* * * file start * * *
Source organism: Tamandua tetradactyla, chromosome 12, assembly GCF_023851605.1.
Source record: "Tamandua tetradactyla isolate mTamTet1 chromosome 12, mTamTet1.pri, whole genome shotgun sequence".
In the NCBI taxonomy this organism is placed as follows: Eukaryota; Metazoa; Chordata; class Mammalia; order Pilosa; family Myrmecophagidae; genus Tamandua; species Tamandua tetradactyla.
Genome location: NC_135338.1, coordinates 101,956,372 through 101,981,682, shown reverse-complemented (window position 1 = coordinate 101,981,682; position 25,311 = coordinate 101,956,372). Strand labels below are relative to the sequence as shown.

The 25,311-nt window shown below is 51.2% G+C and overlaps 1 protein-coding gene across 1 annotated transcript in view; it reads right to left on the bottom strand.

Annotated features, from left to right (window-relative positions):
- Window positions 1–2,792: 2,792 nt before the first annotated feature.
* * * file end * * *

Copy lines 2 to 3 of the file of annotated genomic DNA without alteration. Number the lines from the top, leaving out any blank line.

Source record: "Tamandua tetradactyla isolate mTamTet1 chromosome 12, mTamTet1.pri, whole genome shotgun sequence".
In the NCBI taxonomy this organism is placed as follows: Eukaryota; Metazoa; Chordata; class Mammalia; order Pilosa; family Myrmecophagidae; genus Tamandua; species Tamandua tetradactyla.